How to Outline the V7 Chord on the Guitar
How to Play Augmented Chords on the Guitar
How to Complete the Harmonic Minor Scale on the Guitar

Basics of Passing Chords in Blues and Funk Guitar

Blues and funk guitar players often use chromatic half step motion to move into the main chords of a 12-bar chord progression on the guitar. For example, many blues players approach a I chord or IV chord from either a half step above or below.

Here is an example in the key of G. In the first line, you see the IV chord, C9, approached by the Df9 chord that’s one half step above it. In the second line, the I chord, G7, is approached by Gf7, which is one half step below it.

[Credit:     Illustration courtesy of Desi Serna]
Credit:     Illustration courtesy of Desi Serna

You can see this in the Blues Progression with Chromatic Passing Chords video.

A passing chord can connect the V chord to the IV chord, as well, as you see at the beginning of the third line with the progression from D9 (the V chord) to C9 (the IV chord) via Df9, the passing chord. A common ending to a blues song is to play the I chord, move up a fret, and then move back down again.

You see an example of this at the end of the third line with the progression from the I chord, G7, to Af7 and back down again. Sometimes blues players reverse this ending, moving from I down a fret and back up again.

The chromatic passing chord technique appears in rock ’n’ roll, too. Both “Jailhouse Rock” by Elvis Presley and “Heartache Tonight” by the Eagles have progressions in which the main chords are approached by a half step.

Here is another example of a 12-bar blues in G with a more complex and jazzy progression that touches on chords ii (Am7) and iii (Bm7) from the major scale plus a fVI chord (Ef9). The chromatic movement is seen on all the flattened chords.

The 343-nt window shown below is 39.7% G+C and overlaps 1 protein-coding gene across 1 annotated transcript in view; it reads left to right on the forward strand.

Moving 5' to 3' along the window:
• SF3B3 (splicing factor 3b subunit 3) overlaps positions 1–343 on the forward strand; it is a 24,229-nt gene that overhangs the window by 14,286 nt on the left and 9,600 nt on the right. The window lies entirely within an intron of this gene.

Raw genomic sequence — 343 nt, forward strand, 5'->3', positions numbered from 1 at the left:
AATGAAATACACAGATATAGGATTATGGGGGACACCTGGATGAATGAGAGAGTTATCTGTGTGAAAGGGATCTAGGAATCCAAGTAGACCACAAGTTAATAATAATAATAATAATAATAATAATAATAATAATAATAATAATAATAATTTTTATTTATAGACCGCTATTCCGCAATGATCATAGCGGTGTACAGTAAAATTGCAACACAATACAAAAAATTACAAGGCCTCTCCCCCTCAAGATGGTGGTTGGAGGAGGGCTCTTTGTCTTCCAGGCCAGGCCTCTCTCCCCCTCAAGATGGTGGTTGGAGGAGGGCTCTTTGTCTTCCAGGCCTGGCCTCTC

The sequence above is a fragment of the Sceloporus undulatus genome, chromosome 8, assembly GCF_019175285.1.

[Credit:     Illustration courtesy of Desi Serna]
Credit:     Illustration courtesy of Desi Serna

“Stormy Monday” by the Allman Brothers Band, a blues in G song, uses chromatic passing chords in a similar manner. Both a sI chord and a sII chord appear in this song. Several versions of this song exist, but the IV and V chords are often approached chromatically from above by one fret.

Chromatic passing chords in blues guitar

Funk is another style of music that uses a lot of chromatic passing chords in its chord changes. For example, it’s very common for composers to move a tonic chord up or down a fret, as shown here.

[Credit:     Illustration courtesy of Desi Serna]
Credit:     Illustration courtesy of Desi Serna

Sometimes guitar players move tonic chords up or down more than one fret with a couple of chromatic steps. For example, “Play That Funky Music” by Wild Cherry has an E9 chord played with Fs9 and F9. Similarly, Stevie Ray Vaughan plays an E9 together with an Ef9 and F9 in “Wall of Denial.”

Chromatic chord changes

Here is a chromatic example in C that features a passing chord in between the Em7 and Dm7 chords. “Changes” by David Bowie does something similar with the changes (no pun intended) C-Dm7-Em7-Efm7-Dm7-G7 in C major when he sings, “So I turned myself to face me.” The Efm7chord is a nice chromatic passing chord between iii (Em7) and ii (Dm7). The song’s introduction also features half step movement.

[Credit:     Illustration courtesy of Desi Serna]
Credit:     Illustration courtesy of Desi Serna

For a well-known, more traditional song that uses chromatic passing chords moving through the C major scale, consider the popular Christmas song “White Christmas.” The beginning of each verse contains the progression Cmaj7-Dm7-Cmaj7-Bmaj7-Cmaj7-Dm7-Dsm7-Em7. This progression includes a half step into the I chord (from Bmaj7 to Cmaj7) and another one in between the ii (Dm7) and iii (Em7) chords.

blog comments powered by Disqus
Sample Major Scale Patterns in Guitar Theory
How to Combine Harmonic Minor and Pentatonic on the Guitar
Basics of Flat and Sharp Intervals on the Guitar
How to Measure Intervals on a Guitar
Basics of Major and Minor 7th chords on the Guitar